Hello, we’re back after a bit of a hiatus that included a couple of home remodeling projects that were, shall we say, challenging. All I can say is try to pay your contractors & vendors with a credit card whenever possible – disputing a charge can be a project-saver.
It’s also been a quite busy time in the fraud world. Seems like we’re particularly rich in employee embezzlement stories this quarter. Most of these stories are well, let’s face it: boring. Myrna the kindly, trusted bookkeeper for local business figures out that nobody but her is watching the main checking account for the septic tank cleaning business she’s worked at for years, and next thing you know she’s in Vegas at the high-roller slots and buying the entire Vera Bradley flowered-purse line on QVC.
Of course, Myrna eventually gets caught when the business owner can’t make payroll, gets suspicious, and hires a forensic accountant to figure out where all his money’s gone. Myrna tearfully pleads guilty, does some time in County lockup, and has to figure out a new way to pay for her Branson trips. Business owner keeps telling anyone that will listen that he still can’t understand how he got ripped off “because I only hire trustworthy people.” Lather, rinse, repeat.
It’s no revelation to anyone in the fraud field that there is still an extraordinary amount of denial in the business community about due diligence in hiring and implementing and maintaining robust preventive and detective internal controls against employee embezzlement. In my experience, owners and managers unconsciously divide people into “trustworthy” and “suspicious” categories with little more evidence than their own unconscious bias, brought to life by Fox News and their buddy who owns a bail bonds business. The research is clear – due diligence in pre-employment screening helps reduce the incidence of hiring career criminals, but there are many pitfalls – stay tuned for an upcoming two-part series on this blog about ways to minimize the likelihood of hiring every business owner’s nightmare – the serial embezzler.
I’m A Pepper, You’re a Pepper, We’re All Convicted…
PROVIDENCE, RI – A national sales executive for Dr. Pepper/Seven Up, Inc., a subsidiary of Dr. Pepper Snapple Group (Dr. Pepper), today pleaded guilty to charges that he submitted more than $1.7 million dollars worth of fraudulent invoices to Dr. Pepper through a promotions and marketing company he formed in his wife’s name. – USDOJ Press Release
As a reminder, if there’s anyone you know who MIGHT have, say, laundered Russian money through a series of inflated value real-estate transactions & then failed to declare the resulting income on their tax return…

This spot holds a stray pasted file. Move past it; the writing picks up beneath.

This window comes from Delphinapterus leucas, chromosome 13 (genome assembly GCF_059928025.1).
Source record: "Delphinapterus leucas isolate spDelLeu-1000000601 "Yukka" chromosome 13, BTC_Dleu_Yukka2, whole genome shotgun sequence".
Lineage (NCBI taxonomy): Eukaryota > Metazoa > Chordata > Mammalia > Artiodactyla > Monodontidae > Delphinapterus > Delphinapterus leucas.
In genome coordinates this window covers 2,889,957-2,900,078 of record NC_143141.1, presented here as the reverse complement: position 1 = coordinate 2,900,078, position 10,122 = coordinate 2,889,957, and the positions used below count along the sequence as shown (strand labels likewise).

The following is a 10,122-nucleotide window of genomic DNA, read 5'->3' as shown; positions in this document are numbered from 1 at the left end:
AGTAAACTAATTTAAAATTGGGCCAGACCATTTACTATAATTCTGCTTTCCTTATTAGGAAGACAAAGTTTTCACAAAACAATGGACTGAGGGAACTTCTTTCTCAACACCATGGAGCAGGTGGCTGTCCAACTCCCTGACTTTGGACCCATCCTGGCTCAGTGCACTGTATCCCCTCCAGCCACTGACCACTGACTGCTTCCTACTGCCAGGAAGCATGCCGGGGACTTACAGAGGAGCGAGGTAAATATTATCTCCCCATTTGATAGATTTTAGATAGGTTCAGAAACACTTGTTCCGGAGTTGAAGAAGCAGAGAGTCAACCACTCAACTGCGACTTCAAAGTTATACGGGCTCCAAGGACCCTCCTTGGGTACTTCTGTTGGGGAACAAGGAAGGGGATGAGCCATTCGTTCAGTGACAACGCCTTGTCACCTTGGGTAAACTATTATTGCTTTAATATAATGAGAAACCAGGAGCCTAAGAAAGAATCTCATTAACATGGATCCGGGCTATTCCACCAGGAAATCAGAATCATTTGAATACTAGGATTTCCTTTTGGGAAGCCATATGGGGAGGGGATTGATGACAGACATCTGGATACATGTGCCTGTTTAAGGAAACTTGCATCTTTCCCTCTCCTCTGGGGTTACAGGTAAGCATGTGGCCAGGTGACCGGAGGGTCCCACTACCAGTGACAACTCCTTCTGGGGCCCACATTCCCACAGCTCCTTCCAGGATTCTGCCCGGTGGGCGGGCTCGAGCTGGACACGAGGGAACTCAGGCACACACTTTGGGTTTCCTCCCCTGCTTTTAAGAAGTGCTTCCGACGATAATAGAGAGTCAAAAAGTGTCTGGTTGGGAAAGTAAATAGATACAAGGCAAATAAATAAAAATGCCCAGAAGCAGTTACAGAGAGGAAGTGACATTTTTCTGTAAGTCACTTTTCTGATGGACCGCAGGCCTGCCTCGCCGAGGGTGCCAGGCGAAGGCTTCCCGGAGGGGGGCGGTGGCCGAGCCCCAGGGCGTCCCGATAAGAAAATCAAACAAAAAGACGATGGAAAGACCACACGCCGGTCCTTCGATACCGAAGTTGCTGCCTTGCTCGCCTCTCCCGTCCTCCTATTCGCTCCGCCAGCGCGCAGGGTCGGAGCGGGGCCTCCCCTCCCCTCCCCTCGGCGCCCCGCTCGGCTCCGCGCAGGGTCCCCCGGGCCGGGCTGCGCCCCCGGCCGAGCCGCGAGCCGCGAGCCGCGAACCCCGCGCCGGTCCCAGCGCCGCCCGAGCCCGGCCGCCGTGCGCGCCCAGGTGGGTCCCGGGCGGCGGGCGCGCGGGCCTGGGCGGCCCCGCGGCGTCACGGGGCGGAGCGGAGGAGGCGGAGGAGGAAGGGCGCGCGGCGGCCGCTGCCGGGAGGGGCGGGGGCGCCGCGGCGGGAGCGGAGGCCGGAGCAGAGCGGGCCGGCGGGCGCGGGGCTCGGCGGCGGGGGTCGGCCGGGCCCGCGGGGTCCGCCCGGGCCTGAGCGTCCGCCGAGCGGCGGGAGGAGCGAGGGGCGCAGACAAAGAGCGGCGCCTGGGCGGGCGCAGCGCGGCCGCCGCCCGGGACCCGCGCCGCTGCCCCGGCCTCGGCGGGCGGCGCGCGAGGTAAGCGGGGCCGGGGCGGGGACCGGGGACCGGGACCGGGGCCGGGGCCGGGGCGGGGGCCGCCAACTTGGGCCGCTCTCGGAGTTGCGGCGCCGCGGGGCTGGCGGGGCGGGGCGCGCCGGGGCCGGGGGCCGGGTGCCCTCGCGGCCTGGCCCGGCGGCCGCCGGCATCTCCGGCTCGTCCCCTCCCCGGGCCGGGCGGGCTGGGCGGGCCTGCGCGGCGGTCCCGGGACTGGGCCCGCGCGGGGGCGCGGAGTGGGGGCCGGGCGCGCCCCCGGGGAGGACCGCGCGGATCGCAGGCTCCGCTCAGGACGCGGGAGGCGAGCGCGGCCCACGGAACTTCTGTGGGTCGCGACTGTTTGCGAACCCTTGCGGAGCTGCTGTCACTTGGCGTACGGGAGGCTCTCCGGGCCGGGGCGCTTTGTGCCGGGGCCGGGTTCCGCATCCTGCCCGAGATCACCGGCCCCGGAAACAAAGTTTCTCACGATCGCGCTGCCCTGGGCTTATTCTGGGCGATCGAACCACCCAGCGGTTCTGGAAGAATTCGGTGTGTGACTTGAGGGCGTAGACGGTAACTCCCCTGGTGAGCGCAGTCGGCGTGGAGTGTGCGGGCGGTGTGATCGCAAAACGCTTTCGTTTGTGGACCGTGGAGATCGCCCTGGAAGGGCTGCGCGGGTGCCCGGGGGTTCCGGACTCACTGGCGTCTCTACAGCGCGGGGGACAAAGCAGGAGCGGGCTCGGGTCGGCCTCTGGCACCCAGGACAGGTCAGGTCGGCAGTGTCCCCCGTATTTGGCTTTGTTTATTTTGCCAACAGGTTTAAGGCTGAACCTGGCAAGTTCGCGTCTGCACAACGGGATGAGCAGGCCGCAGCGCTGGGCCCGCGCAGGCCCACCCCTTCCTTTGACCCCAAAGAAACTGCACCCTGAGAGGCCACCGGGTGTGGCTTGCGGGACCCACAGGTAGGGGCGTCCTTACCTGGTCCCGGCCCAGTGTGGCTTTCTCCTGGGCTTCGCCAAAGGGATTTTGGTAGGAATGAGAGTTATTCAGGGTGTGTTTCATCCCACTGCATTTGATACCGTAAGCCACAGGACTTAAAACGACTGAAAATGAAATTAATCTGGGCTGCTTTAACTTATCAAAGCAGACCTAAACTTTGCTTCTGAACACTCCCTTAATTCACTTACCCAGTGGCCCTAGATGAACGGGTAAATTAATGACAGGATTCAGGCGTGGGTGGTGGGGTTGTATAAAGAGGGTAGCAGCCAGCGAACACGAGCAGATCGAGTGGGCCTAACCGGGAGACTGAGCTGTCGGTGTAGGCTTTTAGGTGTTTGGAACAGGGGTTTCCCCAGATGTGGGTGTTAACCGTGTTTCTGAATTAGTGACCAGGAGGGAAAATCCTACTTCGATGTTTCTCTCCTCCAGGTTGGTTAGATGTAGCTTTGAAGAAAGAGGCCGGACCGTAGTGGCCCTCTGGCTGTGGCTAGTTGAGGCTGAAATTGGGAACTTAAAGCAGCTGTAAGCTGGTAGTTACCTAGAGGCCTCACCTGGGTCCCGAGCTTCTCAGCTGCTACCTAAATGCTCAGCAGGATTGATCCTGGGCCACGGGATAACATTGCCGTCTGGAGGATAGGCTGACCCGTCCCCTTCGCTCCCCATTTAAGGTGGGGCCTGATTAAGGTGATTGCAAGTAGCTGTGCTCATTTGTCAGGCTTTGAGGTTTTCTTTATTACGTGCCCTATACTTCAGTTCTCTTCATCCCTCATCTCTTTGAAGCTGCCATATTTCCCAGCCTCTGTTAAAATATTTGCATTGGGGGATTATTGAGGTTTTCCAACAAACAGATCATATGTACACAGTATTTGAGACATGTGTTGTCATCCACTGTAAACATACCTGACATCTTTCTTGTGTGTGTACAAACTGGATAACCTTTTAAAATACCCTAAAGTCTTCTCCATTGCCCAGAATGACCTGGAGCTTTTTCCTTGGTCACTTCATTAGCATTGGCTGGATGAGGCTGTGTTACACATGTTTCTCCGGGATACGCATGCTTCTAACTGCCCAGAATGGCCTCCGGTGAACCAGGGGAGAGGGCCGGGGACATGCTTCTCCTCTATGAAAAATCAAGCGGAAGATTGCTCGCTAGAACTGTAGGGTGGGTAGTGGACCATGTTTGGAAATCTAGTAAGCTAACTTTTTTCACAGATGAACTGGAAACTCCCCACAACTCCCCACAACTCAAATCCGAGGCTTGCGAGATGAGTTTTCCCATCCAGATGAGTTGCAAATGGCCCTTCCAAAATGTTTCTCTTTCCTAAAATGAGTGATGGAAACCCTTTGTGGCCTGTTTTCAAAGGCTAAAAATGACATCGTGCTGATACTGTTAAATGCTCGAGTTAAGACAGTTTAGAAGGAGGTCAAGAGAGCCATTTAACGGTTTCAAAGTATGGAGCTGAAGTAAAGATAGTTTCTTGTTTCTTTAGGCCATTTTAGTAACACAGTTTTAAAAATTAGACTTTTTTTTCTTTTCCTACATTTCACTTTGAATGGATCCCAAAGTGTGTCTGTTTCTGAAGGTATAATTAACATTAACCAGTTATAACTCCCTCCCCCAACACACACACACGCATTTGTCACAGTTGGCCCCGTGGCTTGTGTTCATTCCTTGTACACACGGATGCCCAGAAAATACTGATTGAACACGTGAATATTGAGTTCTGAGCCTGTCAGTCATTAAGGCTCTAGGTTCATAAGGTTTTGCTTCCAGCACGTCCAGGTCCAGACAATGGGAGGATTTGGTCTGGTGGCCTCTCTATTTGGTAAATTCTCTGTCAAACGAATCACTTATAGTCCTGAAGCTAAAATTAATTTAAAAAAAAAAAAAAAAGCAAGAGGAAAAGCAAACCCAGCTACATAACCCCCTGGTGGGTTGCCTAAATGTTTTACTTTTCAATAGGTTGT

“Wire fraud is punishable by statutory penalties of up to 20 years imprisonment and a fine of $250,000. Filing a false tax return is punishable by statutory penalties of up to 3 years imprisonment and a $100,000 fine.”
When the Hunter Becomes the Hunted
“A former state fraud investigator was sentenced Friday to two years in federal prison for bank fraud and money laundering.
What is interesting about this otherwise fairly conventional confirmation fraud/social engineering scheme is the fact that it appears that the perpetrator was also HIMSELF a victim of a Nigerian 419 scam, which is kind of mind-boggling, considering Mr. Knigge is a (now former) professional fraud investigator:
“Knigge wired $30,000 of the fraudulently obtained money to people overseas, including $9,500 to Nigeria, which constituted money laundering.
“You were perfectly armed not to get caught in such a scheme,” U.S. District Court Chief Judge Jeffrey Viken told Knigge during his sentencing in Rapid City on Friday. Before retiring, Knigge worked for 32 years at the South Dakota Department of Revenue, where he was an auditor and fraud investigator.”
Judge Viken: “Dude, how did you screw this up? You’re supposed to be a pro! I’m sentencing you to prison because you were dumb and got caught!”
The Cryptocurrency Bubble Loses Some Air
NEWSFLASH: An anonymous method of transferring value has been…gasp…utilized by bad people to do bad things.
In a recent LinkedIn post, Chris McCall referenced crypto-fraud expert Greg Hays’ recent excellent article to drop some very revealing data points about crypto in general, and Bitcoin specifically:
- 1,526 cryptocurrencies (coins & tokens)
- 170 new initial coin offerings this year
- $434 billion market cap for all cryptocurrencies
- 5,000 cryptocurrency investment frauds
- 1 SEC receiver appointed
- $150 billion market cap
- 40% of Bitcoins are owned by 1,000 people
- 17% to 23% estimate of all Bitcoins mined that have been lost
- 70% of Bitcoin trading is in China
- 30% of Koreans own Bitcoins
- 98% of trading addresses have less than $100 invested
- 58% of purchasers are under age 34
- 20% of Bitcoin purchases are with debt
- 802 total investors in the US have reported Bitcoin income to the IRS $172 million in hacks at prices at the time of theft
- 1 hour to process a Bitcoin transaction
- $28 transaction fee when most accounts have less than $100
Others are even more direct. Paul Ford at Bloomberg Businessweek ain’t having it, so to speak:
“On the days when Bitcoin crashes, a holiday atmosphere takes over in my corners of the internet. People tweet screengrabs of Reddit fights. It’s always good fun to watch strangers grieve as their digital nonsense nickels melt into slag.”
“That all of this adds up to money is ridiculous, and we should probably mock it more than we do”
It’s a good read, and worth your time, even if you are a true believer (Full Disclosure: I’m not).
Food Recommendation: The Z-Man sandwich from Joe’s Kansas City BBQ. I live a mile from one of the 13 places Anthony Bourdain says you must eat before you die. Life is good.
Until next time…Rock, Chalk, Jayhawk – Go KU!